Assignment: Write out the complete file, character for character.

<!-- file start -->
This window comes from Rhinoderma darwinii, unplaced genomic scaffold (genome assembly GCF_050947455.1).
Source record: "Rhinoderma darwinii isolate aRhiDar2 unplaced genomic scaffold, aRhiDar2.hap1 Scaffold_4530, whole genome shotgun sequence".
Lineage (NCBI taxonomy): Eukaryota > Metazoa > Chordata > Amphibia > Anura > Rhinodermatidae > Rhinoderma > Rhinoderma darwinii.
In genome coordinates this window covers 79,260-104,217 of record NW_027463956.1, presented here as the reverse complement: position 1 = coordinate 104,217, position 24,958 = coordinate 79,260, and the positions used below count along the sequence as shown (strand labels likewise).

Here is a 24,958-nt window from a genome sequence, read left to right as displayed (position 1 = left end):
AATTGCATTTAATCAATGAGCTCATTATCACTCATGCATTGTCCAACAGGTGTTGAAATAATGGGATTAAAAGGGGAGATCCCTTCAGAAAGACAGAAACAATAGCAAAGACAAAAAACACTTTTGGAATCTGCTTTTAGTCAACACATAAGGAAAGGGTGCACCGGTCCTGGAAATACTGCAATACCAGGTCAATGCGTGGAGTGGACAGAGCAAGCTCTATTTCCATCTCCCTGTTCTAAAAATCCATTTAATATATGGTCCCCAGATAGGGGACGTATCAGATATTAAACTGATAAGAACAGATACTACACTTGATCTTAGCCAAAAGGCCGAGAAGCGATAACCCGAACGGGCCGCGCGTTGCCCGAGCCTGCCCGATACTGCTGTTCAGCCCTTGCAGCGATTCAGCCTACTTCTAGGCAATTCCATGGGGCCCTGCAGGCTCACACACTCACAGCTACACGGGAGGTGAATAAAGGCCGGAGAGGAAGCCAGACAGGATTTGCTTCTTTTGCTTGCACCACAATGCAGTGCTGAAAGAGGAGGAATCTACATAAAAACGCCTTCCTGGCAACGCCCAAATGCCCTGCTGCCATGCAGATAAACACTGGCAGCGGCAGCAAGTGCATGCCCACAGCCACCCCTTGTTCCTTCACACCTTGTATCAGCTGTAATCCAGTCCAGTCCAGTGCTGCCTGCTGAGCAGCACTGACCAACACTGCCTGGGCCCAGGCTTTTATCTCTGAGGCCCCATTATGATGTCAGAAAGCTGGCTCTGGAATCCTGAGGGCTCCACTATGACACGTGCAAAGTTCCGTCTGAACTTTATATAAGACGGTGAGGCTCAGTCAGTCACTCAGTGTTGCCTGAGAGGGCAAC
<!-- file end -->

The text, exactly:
This window comes from Rhinoderma darwinii, unplaced genomic scaffold (genome assembly GCF_050947455.1).
Source record: "Rhinoderma darwinii isolate aRhiDar2 unplaced genomic scaffold, aRhiDar2.hap1 Scaffold_4530, whole genome shotgun sequence".
Lineage (NCBI taxonomy): Eukaryota > Metazoa > Chordata > Amphibia > Anura > Rhinodermatidae > Rhinoderma > Rhinoderma darwinii.
In genome coordinates this window covers 79,260-104,217 of record NW_027463956.1, presented here as the reverse complement: position 1 = coordinate 104,217, position 24,958 = coordinate 79,260, and the positions used below count along the sequence as shown (strand labels likewise).

Here is a 24,958-nt window from a genome sequence, read left to right as displayed (position 1 = left end):
AATTGCATTTAATCAATGAGCTCATTATCACTCATGCATTGTCCAACAGGTGTTGAAATAATGGGATTAAAAGGGGAGATCCCTTCAGAAAGACAGAAACAATAGCAAAGACAAAAAACACTTTTGGAATCTGCTTTTAGTCAACACATAAGGAAAGGGTGCACCGGTCCTGGAAATACTGCAATACCAGGTCAATGCGTGGAGTGGACAGAGCAAGCTCTATTTCCATCTCCCTGTTCTAAAAATCCATTTAATATATGGTCCCCAGATAGGGGACGTATCAGATATTAAACTGATAAGAACAGATACTACACTTGATCTTAGCCAAAAGGCCGAGAAGCGATAACCCGAACGGGCCGCGCGTTGCCCGAGCCTGCCCGATACTGCTGTTCAGCCCTTGCAGCGATTCAGCCTACTTCTAGGCAATTCCATGGGGCCCTGCAGGCTCACACACTCACAGCTACACGGGAGGTGAATAAAGGCCGGAGAGGAAGCCAGACAGGATTTGCTTCTTTTGCTTGCACCACAATGCAGTGCTGAAAGAGGAGGAATCTACATAAAAACGCCTTCCTGGCAACGCCCAAATGCCCTGCTGCCATGCAGATAAACACTGGCAGCGGCAGCAAGTGCATGCCCACAGCCACCCCTTGTTCCTTCACACCTTGTATCAGCTGTAATCCAGTCCAGTCCAGTGCTGCCTGCTGAGCAGCACTGACCAACACTGCCTGGGCCCAGGCTTTTATCTCTGAGGCCCCATTATGATGTCAGAAAGCTGGCTCTGGAATCCTGAGGGCTCCACTATGACACGTGCAAAGTTCCGTCTGAACTTTATATAAGACGGTGAGGCTCAGTCAGTCACTCAGTGTTGCCTGAGAGGGCAAC